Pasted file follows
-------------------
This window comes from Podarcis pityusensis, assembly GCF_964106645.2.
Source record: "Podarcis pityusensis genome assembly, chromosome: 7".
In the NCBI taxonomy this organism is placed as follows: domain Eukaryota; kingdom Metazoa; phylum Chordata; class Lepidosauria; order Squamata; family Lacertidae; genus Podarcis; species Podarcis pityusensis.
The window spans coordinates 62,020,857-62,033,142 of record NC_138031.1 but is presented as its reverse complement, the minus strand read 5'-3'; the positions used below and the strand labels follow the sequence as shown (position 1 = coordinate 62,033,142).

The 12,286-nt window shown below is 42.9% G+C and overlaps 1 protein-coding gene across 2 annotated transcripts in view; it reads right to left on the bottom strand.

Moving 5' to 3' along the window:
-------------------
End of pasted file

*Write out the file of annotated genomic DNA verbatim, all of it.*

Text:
This window comes from Podarcis pityusensis, assembly GCF_964106645.2.
Source record: "Podarcis pityusensis genome assembly, chromosome: 7".
In the NCBI taxonomy this organism is placed as follows: domain Eukaryota; kingdom Metazoa; phylum Chordata; class Lepidosauria; order Squamata; family Lacertidae; genus Podarcis; species Podarcis pityusensis.
The window spans coordinates 62,020,857-62,033,142 of record NC_138031.1 but is presented as its reverse complement, the minus strand read 5'-3'; the positions used below and the strand labels follow the sequence as shown (position 1 = coordinate 62,033,142).

The 12,286-nt window shown below is 42.9% G+C and overlaps 1 protein-coding gene across 2 annotated transcripts in view; it reads right to left on the bottom strand.

Moving 5' to 3' along the window: